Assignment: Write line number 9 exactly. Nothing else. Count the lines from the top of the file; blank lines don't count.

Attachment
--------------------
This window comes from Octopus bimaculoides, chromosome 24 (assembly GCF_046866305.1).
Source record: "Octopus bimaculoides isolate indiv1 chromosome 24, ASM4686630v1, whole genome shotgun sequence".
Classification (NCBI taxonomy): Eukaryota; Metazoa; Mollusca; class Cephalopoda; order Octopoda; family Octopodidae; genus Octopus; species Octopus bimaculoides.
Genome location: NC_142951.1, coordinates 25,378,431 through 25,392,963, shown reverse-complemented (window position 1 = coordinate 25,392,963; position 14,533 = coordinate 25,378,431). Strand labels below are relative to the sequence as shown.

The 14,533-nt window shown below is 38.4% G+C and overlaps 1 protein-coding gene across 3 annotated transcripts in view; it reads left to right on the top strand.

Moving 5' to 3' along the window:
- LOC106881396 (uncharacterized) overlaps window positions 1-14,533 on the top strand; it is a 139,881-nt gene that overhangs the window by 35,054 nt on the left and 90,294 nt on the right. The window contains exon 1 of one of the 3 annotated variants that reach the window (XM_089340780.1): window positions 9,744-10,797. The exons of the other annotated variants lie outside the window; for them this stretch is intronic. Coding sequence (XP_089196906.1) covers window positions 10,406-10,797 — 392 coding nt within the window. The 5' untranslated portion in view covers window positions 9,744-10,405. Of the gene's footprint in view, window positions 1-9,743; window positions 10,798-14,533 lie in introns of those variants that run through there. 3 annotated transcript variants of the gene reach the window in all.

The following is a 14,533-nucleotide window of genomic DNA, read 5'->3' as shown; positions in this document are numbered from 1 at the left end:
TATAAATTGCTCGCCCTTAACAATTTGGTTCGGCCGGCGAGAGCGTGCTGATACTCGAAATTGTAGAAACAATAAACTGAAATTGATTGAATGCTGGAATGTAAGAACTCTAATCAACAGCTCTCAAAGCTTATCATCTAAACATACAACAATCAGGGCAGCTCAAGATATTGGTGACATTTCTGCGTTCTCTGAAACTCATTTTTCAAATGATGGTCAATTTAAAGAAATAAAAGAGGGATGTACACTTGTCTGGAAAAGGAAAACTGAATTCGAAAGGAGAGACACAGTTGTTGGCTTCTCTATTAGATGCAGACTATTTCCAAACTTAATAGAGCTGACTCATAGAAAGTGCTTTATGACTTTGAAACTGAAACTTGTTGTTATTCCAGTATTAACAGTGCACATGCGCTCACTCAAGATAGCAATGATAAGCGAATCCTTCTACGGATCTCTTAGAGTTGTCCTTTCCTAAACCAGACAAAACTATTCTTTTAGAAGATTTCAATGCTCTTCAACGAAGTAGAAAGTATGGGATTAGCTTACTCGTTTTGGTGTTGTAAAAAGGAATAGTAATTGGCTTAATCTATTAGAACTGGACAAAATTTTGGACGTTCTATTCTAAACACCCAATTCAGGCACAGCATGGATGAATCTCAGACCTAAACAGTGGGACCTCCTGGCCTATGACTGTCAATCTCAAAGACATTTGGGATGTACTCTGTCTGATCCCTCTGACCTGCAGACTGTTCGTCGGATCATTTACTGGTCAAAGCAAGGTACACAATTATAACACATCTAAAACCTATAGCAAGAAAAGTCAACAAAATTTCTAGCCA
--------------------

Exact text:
TATAAATTGCTCGCCCTTAACAATTTGGTTCGGCCGGCGAGAGCGTGCTGATACTCGAAATTGTAGAAACAATAAACTGAAATTGATTGAATGCTGGAATGTAAGAACTCTAATCAACAGCTCTCAAAGCTTATCATCTAAACATACAACAATCAGGGCAGCTCAAGATATTGGTGACATTTCTGCGTTCTCTGAAACTCATTTTTCAAATGATGGTCAATTTAAAGAAATAAAAGAGGGATGTACACTTGTCTGGAAAAGGAAAACTGAATTCGAAAGGAGAGACACAGTTGTTGGCTTCTCTATTAGATGCAGACTATTTCCAAACTTAATAGAGCTGACTCATAGAAAGTGCTTTATGACTTTGAAACTGAAACTTGTTGTTATTCCAGTATTAACAGTGCACATGCGCTCACTCAAGATAGCAATGATAAGCGAATCCTTCTACGGATCTCTTAGAGTTGTCCTTTCCTAAACCAGACAAAACTATTCTTTTAGAAGATTTCAATGCTCTTCAACGAAGTAGAAAGTATGGGATTAGCTTACTCGTTTTGGTGTTGTAAAAAGGAATAGTAATTGGCTTAATCTATTAGAACTGGACAAAATTTTGGACGTTCTATTCTAAACACCCAATTCAGGCACAGCATGGATGAATCTCAGACCTAAACAGTGGGACCTCCTGGCCTATGACTGTCAATCTCAAAGACATTTGGGATGTACTCTGTCTGATCCCTCTGACCTGCAGACTGTTCGTCGGATCATTTACTGGTCAAAGCAAGGTACACAATTATAACACATCTAAAACCTATAGCAAGAAAAGTCAACAAAATTTCTAGCCA